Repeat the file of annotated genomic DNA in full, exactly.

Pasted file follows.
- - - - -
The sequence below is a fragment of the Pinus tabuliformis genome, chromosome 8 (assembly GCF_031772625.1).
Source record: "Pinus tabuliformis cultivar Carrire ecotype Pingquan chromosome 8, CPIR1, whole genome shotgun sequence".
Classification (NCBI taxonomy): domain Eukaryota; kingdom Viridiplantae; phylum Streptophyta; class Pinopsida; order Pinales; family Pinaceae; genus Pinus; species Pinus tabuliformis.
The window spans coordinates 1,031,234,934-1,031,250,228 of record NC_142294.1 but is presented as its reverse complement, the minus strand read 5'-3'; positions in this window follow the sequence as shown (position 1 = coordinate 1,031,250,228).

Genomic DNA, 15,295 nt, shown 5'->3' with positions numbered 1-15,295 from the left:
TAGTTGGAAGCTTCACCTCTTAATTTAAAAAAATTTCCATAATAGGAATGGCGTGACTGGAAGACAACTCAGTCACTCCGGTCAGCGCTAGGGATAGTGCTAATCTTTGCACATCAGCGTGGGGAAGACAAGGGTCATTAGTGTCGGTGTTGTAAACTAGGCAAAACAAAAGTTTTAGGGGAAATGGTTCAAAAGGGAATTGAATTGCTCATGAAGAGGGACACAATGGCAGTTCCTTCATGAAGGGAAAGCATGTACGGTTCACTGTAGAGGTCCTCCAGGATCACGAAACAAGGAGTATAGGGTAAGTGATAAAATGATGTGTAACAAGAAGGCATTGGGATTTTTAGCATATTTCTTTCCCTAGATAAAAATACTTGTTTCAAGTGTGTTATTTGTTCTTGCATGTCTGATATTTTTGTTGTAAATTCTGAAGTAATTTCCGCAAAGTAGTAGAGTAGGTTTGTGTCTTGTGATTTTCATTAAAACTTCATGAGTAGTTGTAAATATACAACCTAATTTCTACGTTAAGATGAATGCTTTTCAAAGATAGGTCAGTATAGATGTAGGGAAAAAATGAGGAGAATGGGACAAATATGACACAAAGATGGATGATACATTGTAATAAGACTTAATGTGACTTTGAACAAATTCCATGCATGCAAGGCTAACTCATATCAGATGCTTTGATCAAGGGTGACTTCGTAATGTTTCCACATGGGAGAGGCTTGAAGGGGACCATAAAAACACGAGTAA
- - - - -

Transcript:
The sequence below is a fragment of the Pinus tabuliformis genome, chromosome 8 (assembly GCF_031772625.1).
Source record: "Pinus tabuliformis cultivar Carrire ecotype Pingquan chromosome 8, CPIR1, whole genome shotgun sequence".
Classification (NCBI taxonomy): domain Eukaryota; kingdom Viridiplantae; phylum Streptophyta; class Pinopsida; order Pinales; family Pinaceae; genus Pinus; species Pinus tabuliformis.
The window spans coordinates 1,031,234,934-1,031,250,228 of record NC_142294.1 but is presented as its reverse complement, the minus strand read 5'-3'; positions in this window follow the sequence as shown (position 1 = coordinate 1,031,250,228).

Genomic DNA, 15,295 nt, shown 5'->3' with positions numbered 1-15,295 from the left:
TAGTTGGAAGCTTCACCTCTTAATTTAAAAAAATTTCCATAATAGGAATGGCGTGACTGGAAGACAACTCAGTCACTCCGGTCAGCGCTAGGGATAGTGCTAATCTTTGCACATCAGCGTGGGGAAGACAAGGGTCATTAGTGTCGGTGTTGTAAACTAGGCAAAACAAAAGTTTTAGGGGAAATGGTTCAAAAGGGAATTGAATTGCTCATGAAGAGGGACACAATGGCAGTTCCTTCATGAAGGGAAAGCATGTACGGTTCACTGTAGAGGTCCTCCAGGATCACGAAACAAGGAGTATAGGGTAAGTGATAAAATGATGTGTAACAAGAAGGCATTGGGATTTTTAGCATATTTCTTTCCCTAGATAAAAATACTTGTTTCAAGTGTGTTATTTGTTCTTGCATGTCTGATATTTTTGTTGTAAATTCTGAAGTAATTTCCGCAAAGTAGTAGAGTAGGTTTGTGTCTTGTGATTTTCATTAAAACTTCATGAGTAGTTGTAAATATACAACCTAATTTCTACGTTAAGATGAATGCTTTTCAAAGATAGGTCAGTATAGATGTAGGGAAAAAATGAGGAGAATGGGACAAATATGACACAAAGATGGATGATACATTGTAATAAGACTTAATGTGACTTTGAACAAATTCCATGCATGCAAGGCTAACTCATATCAGATGCTTTGATCAAGGGTGACTTCGTAATGTTTCCACATGGGAGAGGCTTGAAGGGGACCATAAAAACACGAGTAA